This is what John Alexander recommended concerning how to amend the Constitution. The proposed changes are highlighted.

“We, the people of the United States (recognizing the being and attributes of Almighty God, the Divine Authority of the Holy Scriptures, the law of God as the paramount rule, and Jesus, the Messiah, the Savior and Lord of all), in order to form a more perfect union, establish justice, insure domestic tranquility, provide for the common defense, promote the general welfare, and secure the blessings of liberty to ourselves and to our posterity, do ordain and establish this Constitution for the United States of America.” The NRA (National Reform Association) and the Christian Amendment

By January 27, 1864 The National Reform Association sent a recommended Constitutional Amendment “to acknowledge God's divine authority and, in doing so, establish a Christian basis for popular government in America.”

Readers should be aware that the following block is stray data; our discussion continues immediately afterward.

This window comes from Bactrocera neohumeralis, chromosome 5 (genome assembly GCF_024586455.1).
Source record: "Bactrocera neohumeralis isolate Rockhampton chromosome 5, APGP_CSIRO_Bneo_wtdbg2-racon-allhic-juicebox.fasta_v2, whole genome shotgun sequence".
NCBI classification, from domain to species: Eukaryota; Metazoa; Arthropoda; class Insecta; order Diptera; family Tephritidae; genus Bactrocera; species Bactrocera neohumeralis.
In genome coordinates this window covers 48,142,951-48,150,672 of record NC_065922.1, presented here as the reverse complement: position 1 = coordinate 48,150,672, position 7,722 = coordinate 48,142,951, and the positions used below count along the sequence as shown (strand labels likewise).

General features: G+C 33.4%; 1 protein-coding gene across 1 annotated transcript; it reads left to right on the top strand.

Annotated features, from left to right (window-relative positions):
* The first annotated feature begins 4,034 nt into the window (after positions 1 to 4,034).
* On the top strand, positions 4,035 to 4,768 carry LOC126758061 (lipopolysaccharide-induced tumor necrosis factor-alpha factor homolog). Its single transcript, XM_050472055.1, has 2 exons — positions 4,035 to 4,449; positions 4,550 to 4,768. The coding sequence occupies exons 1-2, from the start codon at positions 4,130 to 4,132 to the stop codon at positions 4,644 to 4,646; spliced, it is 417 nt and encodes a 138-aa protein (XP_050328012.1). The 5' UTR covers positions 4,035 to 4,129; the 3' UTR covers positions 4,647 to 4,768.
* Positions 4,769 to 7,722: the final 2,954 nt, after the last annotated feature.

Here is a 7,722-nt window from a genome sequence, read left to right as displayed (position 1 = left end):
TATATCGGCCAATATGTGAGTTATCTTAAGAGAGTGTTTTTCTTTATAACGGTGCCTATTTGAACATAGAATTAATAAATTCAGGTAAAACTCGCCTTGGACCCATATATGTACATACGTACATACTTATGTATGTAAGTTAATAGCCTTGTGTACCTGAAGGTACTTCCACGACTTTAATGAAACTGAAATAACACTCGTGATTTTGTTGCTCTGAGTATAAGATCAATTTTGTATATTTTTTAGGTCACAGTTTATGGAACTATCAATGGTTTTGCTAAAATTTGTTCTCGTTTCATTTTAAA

NATIONAL REFORM ASSOCIATION

MEMORIAL TO CONGRESS

ALLEGHENY, PENNSYLVANIA, JANUARY 27, 1864

To the Honorable, the Senate and House of Representatives in Congress assembled:

We, citizens of the United States, respectfully ask your honorable bodies to adopt measures for amending the Constitution of the United States, so as to read, in substance, as follows:

We, the people of the United States, humbly acknowledging Almighty God as the source of all authority and power in civil government, the Lord Jesus Christ as the Ruler among the nations, his revealed will as the supreme law of the land, in order to constitute a Christian government, and in order to form a more perfect union, establish justice, insure domestic tranquility, provide for the common defense, promote the general welfare, and secure the inalienable rights and the blessings of life, liberty, and the pursuit of happiness to ourselves, our posterity, and all the people, do ordain and establish this Constitution for the United States of America.